Thursday April 4: Kari Kraus (University of Maryland)
“Experiments in Design Fiction”
Time & Place: 6:30pm-8:30pm, CUNY Graduate Center, Room 6421

Kari Kraus is an assistant professor in the College of Information Studies and the Department of English at the University of Maryland. Her research and teaching interests focus on new media and the digital humanities, textual scholarship and print culture, digital preservation, transmedia storytelling, and game studies.

 

Wednesday April 10: Rita Raley (University of California, Santa Barbara)
“Towards a Critical Digital Humanities”
Time & Place: 6:30pm-8:30pm, CUNY Graduate Center, Room 6417
This event has been cancelled due to a scheduling conflict.

 

Wednesday April 17: Arienne Dwyer (University of Kansas)
“Using Languages as Historical Sources”
Time & Place: 6:30pm-8:30pm, CUNY Graduate Center, Room 3212

Arienne M. Dwyer is a Professor of Linguistic Anthropology, affiliated with Linguistics and Indigenous Nations Studies, and Co-Director of the Institute for Digital Research in the Humanities at the University of Kansas. Her work focuses on language change; she has conducted 20 years of local research with individuals and communities in Inner and Central Asia and has directed a number of collaborative documentation and archiving projects.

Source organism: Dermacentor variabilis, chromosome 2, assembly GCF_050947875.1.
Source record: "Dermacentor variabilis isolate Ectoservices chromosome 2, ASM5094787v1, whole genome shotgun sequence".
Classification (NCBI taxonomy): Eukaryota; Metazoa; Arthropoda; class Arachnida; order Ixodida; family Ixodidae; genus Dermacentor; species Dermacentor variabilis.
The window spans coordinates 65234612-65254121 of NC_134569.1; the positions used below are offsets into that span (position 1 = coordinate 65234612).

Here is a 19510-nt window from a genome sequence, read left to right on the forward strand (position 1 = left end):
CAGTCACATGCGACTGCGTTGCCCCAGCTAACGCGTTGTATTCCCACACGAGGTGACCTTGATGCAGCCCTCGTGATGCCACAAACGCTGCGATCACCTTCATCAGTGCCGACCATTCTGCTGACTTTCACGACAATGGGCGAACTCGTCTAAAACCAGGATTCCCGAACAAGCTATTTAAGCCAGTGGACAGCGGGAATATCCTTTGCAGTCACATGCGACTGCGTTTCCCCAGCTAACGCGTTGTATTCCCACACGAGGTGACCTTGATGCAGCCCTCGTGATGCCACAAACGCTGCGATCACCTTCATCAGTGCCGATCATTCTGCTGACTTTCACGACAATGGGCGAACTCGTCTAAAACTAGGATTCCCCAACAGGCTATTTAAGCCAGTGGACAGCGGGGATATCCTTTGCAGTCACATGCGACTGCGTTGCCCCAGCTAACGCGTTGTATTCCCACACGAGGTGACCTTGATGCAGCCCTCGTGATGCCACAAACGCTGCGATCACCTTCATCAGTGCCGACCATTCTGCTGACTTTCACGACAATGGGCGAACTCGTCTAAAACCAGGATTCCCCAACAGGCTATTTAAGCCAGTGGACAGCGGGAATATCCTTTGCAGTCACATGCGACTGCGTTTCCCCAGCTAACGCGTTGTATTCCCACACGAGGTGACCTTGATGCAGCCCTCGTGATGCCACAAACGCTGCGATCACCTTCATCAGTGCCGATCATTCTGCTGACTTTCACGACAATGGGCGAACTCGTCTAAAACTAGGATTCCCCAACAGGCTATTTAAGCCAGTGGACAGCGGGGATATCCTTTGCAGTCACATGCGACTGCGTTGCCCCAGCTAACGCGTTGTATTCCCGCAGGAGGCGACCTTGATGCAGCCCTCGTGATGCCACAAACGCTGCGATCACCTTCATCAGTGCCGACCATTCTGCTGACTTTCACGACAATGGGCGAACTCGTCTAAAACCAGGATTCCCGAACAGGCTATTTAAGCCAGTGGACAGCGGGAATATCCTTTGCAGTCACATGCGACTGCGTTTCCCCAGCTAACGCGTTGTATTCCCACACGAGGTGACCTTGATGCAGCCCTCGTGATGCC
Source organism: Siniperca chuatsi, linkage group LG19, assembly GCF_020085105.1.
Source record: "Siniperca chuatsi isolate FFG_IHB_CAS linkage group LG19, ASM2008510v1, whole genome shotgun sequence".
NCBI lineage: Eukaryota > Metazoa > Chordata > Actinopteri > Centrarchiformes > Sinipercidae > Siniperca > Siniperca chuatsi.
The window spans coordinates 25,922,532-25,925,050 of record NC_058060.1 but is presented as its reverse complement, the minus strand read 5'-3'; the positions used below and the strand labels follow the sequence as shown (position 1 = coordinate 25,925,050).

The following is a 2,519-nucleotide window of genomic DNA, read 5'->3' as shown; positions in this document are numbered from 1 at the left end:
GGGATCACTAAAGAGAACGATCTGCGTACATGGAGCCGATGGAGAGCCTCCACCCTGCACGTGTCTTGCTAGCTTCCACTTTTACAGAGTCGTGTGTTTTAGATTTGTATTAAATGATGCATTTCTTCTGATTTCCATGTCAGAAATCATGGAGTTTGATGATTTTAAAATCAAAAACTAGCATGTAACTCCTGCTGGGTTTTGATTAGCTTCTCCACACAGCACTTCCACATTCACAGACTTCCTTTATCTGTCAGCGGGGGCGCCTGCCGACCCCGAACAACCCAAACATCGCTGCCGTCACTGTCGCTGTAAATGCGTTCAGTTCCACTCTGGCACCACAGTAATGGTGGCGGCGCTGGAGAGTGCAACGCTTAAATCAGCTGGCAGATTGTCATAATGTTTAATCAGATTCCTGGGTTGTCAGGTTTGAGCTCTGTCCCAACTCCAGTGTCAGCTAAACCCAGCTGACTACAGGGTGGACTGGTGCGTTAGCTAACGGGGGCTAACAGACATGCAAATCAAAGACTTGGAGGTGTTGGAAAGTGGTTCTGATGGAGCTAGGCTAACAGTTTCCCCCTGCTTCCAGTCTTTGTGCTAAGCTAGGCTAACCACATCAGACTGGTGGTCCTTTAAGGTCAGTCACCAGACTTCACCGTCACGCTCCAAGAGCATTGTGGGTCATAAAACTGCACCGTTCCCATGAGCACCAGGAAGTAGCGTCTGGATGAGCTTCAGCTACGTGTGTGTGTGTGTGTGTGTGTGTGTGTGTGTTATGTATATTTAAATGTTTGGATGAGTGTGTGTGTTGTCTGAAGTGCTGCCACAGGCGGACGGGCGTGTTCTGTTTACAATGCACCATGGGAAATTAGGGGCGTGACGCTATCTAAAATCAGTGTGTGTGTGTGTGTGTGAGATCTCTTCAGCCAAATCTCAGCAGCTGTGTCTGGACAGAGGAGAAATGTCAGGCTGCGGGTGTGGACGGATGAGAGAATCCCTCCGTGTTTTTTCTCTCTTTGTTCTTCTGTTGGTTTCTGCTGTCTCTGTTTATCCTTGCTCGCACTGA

Thursday May 2: Beth Harris (Khan Academy)
“Art History Education Goes Digital: The Problem (& Promise) of the Digital Image”
Time & Place: 6:30pm-8:30pm, CUNY Graduate Center, Room 6421

Beth Harris is dean of Art and History at the Khan Academy. She and Dr. Steven Zucker are Executive Editors of Smarthistory at Khan Academy, an open educational resource for art history that they co-founded (as smarthistory.org) in 2005. Before joining the Khan Academy, she was Director of Digital Learning at The Museum of Modern Art, where she started MoMA Courses Online.